Friday, September 14, 2007

Around the world: China, Russia, Zimbabwe, Germany, and Japan

By Michael J.W. Stickings

Another entry in our ongoing series -- some stories from around the world that might be of interest to you:

1) China: "China's Supreme Court has ordered judges to be more sparing in the imposition of the death penalty. An order on its website said execution should be reserved for 'an extremely small number of serious offenders'."

This is a very positive step in the right direction -- and I say that as an ardnet opponent of the death penalty and as a long-time critic of China on human and civil rights. One hopes that there is something to it, that it isn't some charade of justice to bolster the country's image as it develops into ever more of an economic superpower, seeking ever more international investment, and as it prepares to host next year's Olympic Games.

For more on China and the Olympics -- and on support for China from Bush and Spielberg, among other such complicit luminaries -- see Eric Reeves's important piece at TNR: "How... can the premier event in international sports be hosted by a nation complicit in the most heinous international crimes? The Chinese regime is guilty of perpetrating the ongoing destruction of Tibet, supporting the vicious Myanmar junta, engaging in gross domestic human rights abuses, and, perhaps worst of all, facilitating genocide in Darfur."


2) Russia: Vladimir Putin, the country's autocratic president, is set to step down next year. But don't count him out just yet -- "Putin has said he expects to remain an influential figure in Russian politics after he steps down next March. Speaking to Western journalists and academics, he did not rule out standing for president again in 2012 or 2016."

At least he's not pulling a Chavez... yet.

Or... is he? Putin picked the relatively obscure Viktor Zubkov to be Russia's prime minister this week. Zubkov is, needless to say, Putin's man, and "Putin also gave a heavy hint that... Zubkov might emerge as a candidate to succeed him as president". Putin's caretaker president, perhaps, for '08 to '12, the puppet to Putin's puppeteer.

Vladimir the Terrible, who doesn't think much of dissent and opposition, will not give up power anytime soon.


3) Zimbabwe: How bad are conditions in that tyrannized African country? "Pets are being slaughtered for meat in shortage-stricken Zimbabwe and record numbers of animals have been surrendered to shelters or abandoned by owners no longer able to feed them, animal welfare activists say. The National Society for the Prevention of Cruelty to Animals said it could not feed surrendered animals or find them new homes and was being forced to kill them and destroy the corpses."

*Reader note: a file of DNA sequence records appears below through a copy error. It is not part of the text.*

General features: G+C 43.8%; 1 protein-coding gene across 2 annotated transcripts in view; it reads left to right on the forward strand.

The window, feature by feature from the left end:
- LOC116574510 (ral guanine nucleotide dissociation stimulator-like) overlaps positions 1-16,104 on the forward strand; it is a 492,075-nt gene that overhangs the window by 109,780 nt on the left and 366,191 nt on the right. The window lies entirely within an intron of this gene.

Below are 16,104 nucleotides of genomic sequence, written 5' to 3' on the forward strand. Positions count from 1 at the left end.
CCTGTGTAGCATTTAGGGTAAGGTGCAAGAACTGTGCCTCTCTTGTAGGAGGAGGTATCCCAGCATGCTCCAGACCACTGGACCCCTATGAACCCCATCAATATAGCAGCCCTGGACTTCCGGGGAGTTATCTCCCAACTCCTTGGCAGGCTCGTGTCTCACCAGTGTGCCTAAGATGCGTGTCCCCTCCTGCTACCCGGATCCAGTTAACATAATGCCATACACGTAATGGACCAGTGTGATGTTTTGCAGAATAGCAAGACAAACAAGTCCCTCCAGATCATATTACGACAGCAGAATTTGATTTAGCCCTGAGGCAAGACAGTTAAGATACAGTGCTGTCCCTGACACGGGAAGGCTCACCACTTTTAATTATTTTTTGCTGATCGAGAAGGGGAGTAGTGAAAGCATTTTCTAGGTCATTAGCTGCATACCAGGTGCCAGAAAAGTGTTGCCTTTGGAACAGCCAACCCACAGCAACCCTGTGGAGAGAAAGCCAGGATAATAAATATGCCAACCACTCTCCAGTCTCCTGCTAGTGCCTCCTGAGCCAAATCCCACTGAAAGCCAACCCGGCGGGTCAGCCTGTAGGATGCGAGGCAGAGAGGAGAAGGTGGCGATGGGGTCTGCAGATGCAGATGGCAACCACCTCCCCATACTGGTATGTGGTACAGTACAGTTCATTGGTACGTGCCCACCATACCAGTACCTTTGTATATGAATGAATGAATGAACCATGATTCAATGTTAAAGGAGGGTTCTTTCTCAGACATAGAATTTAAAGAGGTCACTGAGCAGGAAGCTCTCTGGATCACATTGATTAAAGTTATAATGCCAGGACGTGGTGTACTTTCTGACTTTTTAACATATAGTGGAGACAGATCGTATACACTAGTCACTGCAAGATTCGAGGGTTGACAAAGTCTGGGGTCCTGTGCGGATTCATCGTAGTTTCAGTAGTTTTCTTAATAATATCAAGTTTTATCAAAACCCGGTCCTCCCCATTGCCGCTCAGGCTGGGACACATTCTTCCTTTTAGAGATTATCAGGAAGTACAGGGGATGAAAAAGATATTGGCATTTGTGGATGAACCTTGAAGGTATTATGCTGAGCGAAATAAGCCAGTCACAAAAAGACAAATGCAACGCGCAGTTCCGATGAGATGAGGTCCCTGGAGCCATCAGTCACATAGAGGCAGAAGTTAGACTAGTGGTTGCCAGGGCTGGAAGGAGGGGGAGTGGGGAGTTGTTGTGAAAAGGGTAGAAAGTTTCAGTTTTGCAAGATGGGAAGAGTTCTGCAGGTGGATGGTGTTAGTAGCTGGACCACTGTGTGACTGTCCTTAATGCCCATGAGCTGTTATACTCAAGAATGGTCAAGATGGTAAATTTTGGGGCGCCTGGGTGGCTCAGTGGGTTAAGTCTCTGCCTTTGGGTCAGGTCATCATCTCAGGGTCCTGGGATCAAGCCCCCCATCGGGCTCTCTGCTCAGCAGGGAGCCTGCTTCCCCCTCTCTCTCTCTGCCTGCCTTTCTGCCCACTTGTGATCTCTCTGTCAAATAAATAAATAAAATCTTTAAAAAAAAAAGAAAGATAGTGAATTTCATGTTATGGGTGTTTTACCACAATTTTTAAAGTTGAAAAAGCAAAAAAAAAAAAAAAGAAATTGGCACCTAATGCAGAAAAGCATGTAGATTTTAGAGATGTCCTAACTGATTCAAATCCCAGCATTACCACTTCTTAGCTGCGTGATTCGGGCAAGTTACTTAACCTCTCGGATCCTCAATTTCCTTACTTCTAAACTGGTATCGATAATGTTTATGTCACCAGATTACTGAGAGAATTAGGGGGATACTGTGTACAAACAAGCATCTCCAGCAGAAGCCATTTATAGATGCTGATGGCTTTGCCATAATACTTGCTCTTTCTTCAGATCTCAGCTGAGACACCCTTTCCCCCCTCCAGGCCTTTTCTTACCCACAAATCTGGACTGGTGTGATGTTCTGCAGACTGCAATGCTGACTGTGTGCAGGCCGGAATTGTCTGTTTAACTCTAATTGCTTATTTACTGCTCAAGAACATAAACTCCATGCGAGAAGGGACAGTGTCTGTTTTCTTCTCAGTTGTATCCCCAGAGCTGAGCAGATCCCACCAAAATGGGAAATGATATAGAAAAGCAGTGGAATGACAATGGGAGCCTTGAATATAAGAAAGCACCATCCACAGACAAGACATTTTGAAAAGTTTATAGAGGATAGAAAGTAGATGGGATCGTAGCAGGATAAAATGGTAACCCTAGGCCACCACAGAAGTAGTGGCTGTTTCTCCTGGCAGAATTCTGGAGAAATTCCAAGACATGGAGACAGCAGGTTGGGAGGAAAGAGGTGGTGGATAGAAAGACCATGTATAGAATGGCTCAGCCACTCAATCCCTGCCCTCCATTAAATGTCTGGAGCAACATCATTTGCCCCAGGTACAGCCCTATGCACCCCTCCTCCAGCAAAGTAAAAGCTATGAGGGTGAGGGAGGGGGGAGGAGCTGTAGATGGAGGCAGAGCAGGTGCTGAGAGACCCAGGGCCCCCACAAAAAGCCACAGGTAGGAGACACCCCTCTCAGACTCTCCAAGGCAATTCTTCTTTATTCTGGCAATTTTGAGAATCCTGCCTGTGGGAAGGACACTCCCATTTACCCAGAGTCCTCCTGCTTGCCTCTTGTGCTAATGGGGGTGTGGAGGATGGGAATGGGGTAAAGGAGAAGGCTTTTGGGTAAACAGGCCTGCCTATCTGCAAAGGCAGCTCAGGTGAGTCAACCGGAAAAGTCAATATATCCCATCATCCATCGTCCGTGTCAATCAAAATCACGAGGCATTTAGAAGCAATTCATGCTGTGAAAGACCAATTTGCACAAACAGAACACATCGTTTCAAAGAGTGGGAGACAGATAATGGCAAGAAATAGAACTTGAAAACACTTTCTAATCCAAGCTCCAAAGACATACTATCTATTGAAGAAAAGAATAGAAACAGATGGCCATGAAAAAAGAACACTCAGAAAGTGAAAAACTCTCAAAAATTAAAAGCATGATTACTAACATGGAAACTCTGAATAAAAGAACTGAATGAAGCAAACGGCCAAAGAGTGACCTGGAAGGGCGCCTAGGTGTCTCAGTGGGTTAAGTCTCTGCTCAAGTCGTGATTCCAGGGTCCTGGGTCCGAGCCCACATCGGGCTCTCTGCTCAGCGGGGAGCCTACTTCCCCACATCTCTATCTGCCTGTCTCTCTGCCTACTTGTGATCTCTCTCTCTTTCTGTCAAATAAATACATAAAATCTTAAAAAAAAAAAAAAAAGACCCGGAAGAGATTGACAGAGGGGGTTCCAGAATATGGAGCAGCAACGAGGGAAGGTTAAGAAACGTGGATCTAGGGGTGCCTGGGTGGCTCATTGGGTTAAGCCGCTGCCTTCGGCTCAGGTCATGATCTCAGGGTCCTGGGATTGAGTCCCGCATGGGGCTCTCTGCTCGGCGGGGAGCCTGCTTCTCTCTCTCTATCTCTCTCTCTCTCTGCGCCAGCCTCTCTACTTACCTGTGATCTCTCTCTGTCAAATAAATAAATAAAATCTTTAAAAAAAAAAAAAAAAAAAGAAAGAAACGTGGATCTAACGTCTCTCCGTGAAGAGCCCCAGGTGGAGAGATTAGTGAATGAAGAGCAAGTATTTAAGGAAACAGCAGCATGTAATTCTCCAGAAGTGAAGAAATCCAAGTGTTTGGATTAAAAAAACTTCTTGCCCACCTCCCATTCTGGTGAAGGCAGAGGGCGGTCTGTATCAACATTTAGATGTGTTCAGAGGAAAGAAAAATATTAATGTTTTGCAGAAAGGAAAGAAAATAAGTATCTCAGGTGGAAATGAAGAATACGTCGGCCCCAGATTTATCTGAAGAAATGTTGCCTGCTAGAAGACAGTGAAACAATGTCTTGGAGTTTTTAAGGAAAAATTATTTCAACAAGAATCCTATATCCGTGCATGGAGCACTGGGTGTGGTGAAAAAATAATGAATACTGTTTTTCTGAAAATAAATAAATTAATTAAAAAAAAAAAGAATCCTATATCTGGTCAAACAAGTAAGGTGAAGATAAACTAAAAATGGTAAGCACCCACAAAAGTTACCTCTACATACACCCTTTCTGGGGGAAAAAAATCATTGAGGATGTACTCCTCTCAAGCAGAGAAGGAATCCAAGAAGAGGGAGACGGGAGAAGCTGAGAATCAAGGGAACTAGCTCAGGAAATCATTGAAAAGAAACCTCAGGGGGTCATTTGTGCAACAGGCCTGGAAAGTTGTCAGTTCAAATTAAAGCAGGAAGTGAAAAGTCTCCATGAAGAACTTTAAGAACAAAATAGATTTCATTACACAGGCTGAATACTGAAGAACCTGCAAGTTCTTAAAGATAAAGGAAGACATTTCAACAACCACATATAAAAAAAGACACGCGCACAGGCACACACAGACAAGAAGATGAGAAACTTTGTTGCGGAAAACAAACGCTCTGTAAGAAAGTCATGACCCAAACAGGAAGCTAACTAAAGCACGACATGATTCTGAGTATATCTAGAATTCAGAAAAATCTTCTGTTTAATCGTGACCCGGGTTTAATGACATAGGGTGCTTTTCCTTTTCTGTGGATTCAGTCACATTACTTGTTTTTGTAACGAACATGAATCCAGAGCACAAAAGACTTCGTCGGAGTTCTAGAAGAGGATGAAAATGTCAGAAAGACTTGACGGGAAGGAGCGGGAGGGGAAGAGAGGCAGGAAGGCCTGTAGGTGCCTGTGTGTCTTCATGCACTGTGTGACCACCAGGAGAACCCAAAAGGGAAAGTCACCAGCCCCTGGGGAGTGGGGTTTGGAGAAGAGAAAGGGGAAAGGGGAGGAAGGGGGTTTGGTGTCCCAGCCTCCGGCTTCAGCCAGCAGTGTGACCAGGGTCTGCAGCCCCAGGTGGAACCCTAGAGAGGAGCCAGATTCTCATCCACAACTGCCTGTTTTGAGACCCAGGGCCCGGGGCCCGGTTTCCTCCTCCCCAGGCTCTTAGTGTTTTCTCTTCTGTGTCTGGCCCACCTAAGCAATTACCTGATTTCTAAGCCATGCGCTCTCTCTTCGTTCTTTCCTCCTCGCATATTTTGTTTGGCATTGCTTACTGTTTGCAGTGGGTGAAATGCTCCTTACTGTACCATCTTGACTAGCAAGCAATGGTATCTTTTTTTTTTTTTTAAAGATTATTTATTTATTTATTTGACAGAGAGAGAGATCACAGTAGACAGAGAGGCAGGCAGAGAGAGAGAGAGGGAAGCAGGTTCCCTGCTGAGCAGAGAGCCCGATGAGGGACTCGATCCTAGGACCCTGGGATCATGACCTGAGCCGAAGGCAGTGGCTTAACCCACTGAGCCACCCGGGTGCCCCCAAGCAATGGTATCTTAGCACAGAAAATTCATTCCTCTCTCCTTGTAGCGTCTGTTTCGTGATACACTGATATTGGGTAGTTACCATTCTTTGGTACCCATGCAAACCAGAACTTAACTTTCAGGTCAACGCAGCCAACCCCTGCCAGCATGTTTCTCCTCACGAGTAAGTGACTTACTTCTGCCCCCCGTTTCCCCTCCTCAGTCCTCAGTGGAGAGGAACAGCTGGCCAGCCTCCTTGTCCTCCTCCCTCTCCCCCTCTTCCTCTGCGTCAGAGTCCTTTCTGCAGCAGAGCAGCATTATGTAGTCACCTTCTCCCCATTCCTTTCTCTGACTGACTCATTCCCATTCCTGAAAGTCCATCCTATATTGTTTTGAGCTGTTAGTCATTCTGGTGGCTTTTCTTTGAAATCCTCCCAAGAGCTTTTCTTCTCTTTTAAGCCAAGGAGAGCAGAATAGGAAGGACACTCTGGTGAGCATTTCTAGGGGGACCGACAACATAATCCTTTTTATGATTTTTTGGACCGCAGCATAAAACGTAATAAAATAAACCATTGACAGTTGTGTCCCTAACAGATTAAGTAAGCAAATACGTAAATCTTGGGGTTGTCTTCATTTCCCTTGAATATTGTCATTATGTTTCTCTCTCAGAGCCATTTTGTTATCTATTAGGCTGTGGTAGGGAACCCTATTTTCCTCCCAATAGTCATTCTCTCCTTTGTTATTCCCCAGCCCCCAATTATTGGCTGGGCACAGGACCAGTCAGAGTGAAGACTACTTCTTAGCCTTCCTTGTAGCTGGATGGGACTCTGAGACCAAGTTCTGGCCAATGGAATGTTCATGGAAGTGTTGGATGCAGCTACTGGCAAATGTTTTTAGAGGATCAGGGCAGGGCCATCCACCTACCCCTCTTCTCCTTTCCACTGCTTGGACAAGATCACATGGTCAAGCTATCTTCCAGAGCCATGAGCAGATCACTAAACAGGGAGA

Horrible. (For our previous posts on Zimbabwe, see here.)


4) Germany: Troubling news from the former GDR -- "The eastern state of Saxony-Anhalt, which had the highest incidence of far-right attacks in Germany last year, has launched a parliamentary inquiry into the region's police force following accusations that it has failed to investigate racist assaults properly. The probe comes at a time of heightened public awareness of right-wing extremism in the east of Germany..."

Such right-wing extremism is never good, but German neo-Nazism, rightly or wrongly, seems particularly troubling, given that country's past. To its credit, though, it has a good record combatting neo-Nazism -- the West, that is, not so much the East, and now united Germany is contending with long-dormant extremism in the latter. At least the state government seems to be taking action.


5) Japan: "After a 17-year hiatus between lunar missions, Japan launched an unmanned orbiter today that carries the hopes of a nation looking to claim its place as a serious space power."

We are only at the beginning of what will be a long and likely contentious battle to dominate space.

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